The Status of Career Awareness among Selected Kenyan Public Secondary School Students

Fr Racho Ibrahim, Pascal Wambiya, Peter J.O. Aloka, Pamela Raburu


The study investigated the status of career awareness among public secondary school students in Marsabit Central district, Kenya. The study adopted descriptive survey design. The target population of students was 2,259, nine guidance and counselling teachers. 250 students in the district were selected using stratified sampling technique. Six guidance and counselling teachers representing 67% of the 9 guidance and counselling teachers in the district were also randomly selected for the study. The researcher used questionnaires and interviews to elicit information from students and interview schedules to collect data from counselling teachers and principals. The findings indicated that, students’ career awareness had significant relationship with students’, (χ2=56.250, df=49, p=0.001<0.05) career decisions. That is, the students who were aware of careers were able to make career decisions, while those who were not aware of careers had difficulty making career decisions. This implies that effective career guidance and counselling could help students to be aware of careers and this enabled them to be able to make right career decisions. The study recommended that school counsellors should provide a systematic approach to helping all students with the decision making process, to understand; themselves and to develop appropriate goals through the interpretation of standardized test results and course performance.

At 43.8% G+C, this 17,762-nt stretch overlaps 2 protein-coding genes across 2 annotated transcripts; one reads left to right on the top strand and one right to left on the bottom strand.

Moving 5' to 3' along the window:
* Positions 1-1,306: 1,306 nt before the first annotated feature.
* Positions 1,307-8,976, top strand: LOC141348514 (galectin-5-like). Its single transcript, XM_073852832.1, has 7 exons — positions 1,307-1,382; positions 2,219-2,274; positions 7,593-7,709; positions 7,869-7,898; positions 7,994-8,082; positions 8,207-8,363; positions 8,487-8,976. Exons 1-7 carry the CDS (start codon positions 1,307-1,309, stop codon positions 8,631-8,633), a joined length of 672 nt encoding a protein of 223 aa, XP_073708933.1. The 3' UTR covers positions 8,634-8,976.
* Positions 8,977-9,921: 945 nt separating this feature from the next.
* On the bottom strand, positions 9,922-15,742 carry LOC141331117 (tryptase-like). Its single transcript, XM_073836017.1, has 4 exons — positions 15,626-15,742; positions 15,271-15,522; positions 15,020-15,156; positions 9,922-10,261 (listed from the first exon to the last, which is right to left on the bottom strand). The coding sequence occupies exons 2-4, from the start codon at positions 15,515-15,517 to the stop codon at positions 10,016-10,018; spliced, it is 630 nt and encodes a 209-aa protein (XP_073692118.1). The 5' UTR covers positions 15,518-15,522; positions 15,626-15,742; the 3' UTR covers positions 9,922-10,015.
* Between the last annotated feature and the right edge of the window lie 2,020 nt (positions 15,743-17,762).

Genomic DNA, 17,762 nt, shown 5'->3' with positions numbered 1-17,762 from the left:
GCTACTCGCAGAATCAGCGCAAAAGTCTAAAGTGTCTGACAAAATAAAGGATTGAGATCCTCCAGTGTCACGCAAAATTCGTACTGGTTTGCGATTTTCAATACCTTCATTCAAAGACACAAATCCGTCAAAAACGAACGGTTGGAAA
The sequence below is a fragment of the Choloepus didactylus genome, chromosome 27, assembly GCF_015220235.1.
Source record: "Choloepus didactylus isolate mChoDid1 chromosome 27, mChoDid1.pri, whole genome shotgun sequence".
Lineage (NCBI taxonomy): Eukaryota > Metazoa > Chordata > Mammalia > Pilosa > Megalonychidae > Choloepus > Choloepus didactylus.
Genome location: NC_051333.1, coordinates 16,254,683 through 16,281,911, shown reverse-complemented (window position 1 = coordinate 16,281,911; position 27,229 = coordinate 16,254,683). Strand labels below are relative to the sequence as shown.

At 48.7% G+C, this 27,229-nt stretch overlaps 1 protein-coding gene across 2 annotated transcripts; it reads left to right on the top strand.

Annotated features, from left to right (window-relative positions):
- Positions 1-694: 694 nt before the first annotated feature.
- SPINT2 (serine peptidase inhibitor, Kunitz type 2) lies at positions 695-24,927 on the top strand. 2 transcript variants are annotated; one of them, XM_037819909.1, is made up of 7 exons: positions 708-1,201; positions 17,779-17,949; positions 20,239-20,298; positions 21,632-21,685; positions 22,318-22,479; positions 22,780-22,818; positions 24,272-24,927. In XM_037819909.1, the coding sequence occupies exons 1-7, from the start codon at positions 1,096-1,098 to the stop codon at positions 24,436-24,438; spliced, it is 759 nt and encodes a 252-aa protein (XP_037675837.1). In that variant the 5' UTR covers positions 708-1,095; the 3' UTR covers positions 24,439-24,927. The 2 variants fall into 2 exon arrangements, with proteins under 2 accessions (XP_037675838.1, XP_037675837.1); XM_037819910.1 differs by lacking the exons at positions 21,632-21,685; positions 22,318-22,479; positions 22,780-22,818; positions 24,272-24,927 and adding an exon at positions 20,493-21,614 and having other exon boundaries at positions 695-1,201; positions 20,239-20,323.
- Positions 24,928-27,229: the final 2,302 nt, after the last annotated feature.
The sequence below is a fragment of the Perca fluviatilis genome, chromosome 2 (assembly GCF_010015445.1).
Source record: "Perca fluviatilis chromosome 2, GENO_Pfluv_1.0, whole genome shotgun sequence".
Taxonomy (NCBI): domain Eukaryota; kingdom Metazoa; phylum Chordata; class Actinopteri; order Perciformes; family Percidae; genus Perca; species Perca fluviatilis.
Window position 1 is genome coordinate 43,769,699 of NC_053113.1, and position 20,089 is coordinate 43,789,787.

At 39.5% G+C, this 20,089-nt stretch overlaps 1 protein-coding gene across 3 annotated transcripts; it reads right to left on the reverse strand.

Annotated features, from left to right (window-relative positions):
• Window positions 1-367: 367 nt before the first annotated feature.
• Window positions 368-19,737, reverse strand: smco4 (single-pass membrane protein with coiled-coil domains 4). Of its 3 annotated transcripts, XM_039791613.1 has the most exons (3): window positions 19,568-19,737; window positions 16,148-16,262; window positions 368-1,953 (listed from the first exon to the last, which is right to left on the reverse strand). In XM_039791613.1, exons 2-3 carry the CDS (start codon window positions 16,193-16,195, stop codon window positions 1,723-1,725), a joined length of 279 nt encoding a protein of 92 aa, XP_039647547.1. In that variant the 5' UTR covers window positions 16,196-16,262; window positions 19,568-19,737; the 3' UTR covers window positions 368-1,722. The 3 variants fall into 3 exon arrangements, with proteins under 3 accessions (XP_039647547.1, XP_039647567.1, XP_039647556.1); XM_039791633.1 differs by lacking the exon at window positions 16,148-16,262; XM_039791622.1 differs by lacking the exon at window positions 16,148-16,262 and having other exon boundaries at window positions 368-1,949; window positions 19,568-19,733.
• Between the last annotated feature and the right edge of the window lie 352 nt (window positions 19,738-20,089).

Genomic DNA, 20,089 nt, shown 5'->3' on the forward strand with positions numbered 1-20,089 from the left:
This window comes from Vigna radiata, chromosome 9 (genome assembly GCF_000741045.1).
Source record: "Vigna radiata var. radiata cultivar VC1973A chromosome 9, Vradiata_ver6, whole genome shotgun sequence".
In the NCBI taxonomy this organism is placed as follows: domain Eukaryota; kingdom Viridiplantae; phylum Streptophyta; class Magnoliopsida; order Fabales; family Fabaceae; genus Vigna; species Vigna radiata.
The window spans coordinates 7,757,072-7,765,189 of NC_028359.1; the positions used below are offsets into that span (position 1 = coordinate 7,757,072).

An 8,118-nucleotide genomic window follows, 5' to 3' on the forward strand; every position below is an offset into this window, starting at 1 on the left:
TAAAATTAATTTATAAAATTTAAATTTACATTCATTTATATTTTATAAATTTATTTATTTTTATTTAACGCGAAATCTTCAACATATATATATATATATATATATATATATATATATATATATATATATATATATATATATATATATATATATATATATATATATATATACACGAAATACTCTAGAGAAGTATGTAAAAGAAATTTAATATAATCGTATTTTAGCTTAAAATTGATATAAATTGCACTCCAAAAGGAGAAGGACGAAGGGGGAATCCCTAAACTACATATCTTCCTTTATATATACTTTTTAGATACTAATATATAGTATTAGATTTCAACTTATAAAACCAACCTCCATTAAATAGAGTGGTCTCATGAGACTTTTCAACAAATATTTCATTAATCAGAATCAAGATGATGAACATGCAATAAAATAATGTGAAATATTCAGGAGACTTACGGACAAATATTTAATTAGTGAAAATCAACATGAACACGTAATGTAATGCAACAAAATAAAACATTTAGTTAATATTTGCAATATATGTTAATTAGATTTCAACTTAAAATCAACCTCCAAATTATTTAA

DOI: 10.5901/jesr.2014.v4n6p301

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This work is licensed under Creative Commons Attribution 3.0 License.

Journal of Educational and Social Research ISSN 2239-978X(Print) ISSN 2240-0524(Online)

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